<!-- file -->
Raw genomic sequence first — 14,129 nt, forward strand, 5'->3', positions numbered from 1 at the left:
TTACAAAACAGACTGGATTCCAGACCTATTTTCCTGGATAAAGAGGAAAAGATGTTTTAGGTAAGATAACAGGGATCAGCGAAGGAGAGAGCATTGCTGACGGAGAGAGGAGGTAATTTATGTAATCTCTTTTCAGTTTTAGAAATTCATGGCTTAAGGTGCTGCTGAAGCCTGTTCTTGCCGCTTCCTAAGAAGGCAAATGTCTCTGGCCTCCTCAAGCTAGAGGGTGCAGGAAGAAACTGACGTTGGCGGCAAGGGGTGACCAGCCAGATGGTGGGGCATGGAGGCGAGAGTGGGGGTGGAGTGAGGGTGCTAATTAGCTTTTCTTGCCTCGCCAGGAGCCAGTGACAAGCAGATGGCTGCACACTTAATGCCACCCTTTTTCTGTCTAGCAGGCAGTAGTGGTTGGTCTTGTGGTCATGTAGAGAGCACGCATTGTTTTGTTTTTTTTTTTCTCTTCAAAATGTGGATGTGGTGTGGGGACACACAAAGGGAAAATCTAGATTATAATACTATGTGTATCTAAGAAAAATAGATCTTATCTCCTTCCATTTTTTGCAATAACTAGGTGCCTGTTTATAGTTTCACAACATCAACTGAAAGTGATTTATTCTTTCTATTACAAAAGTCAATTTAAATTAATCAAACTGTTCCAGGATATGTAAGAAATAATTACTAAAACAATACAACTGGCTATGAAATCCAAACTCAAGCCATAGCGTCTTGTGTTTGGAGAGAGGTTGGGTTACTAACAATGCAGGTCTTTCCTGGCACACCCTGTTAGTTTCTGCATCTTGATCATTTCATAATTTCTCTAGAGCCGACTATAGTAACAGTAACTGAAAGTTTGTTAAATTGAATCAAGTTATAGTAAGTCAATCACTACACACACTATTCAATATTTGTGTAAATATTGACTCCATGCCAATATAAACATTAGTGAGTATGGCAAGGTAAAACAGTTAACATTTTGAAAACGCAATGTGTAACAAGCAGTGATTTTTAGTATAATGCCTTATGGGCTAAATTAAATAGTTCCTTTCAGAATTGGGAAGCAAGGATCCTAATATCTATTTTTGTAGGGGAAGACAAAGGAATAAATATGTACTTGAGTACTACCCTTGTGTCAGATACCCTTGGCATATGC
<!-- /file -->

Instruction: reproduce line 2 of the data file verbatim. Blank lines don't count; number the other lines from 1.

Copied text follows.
TTACAAAACAGACTGGATTCCAGACCTATTTTCCTGGATAAAGAGGAAAAGATGTTTTAGGTAAGATAACAGGGATCAGCGAAGGAGAGAGCATTGCTGACGGAGAGAGGAGGTAATTTATGTAATCTCTTTTCAGTTTTAGAAATTCATGGCTTAAGGTGCTGCTGAAGCCTGTTCTTGCCGCTTCCTAAGAAGGCAAATGTCTCTGGCCTCCTCAAGCTAGAGGGTGCAGGAAGAAACTGACGTTGGCGGCAAGGGGTGACCAGCCAGATGGTGGGGCATGGAGGCGAGAGTGGGGGTGGAGTGAGGGTGCTAATTAGCTTTTCTTGCCTCGCCAGGAGCCAGTGACAAGCAGATGGCTGCACACTTAATGCCACCCTTTTTCTGTCTAGCAGGCAGTAGTGGTTGGTCTTGTGGTCATGTAGAGAGCACGCATTGTTTTGTTTTTTTTTTTCTCTTCAAAATGTGGATGTGGTGTGGGGACACACAAAGGGAAAATCTAGATTATAATACTATGTGTATCTAAGAAAAATAGATCTTATCTCCTTCCATTTTTTGCAATAACTAGGTGCCTGTTTATAGTTTCACAACATCAACTGAAAGTGATTTATTCTTTCTATTACAAAAGTCAATTTAAATTAATCAAACTGTTCCAGGATATGTAAGAAATAATTACTAAAACAATACAACTGGCTATGAAATCCAAACTCAAGCCATAGCGTCTTGTGTTTGGAGAGAGGTTGGGTTACTAACAATGCAGGTCTTTCCTGGCACACCCTGTTAGTTTCTGCATCTTGATCATTTCATAATTTCTCTAGAGCCGACTATAGTAACAGTAACTGAAAGTTTGTTAAATTGAATCAAGTTATAGTAAGTCAATCACTACACACACTATTCAATATTTGTGTAAATATTGACTCCATGCCAATATAAACATTAGTGAGTATGGCAAGGTAAAACAGTTAACATTTTGAAAACGCAATGTGTAACAAGCAGTGATTTTTAGTATAATGCCTTATGGGCTAAATTAAATAGTTCCTTTCAGAATTGGGAAGCAAGGATCCTAATATCTATTTTTGTAGGGGAAGACAAAGGAATAAATATGTACTTGAGTACTACCCTTGTGTCAGATACCCTTGGCATATGC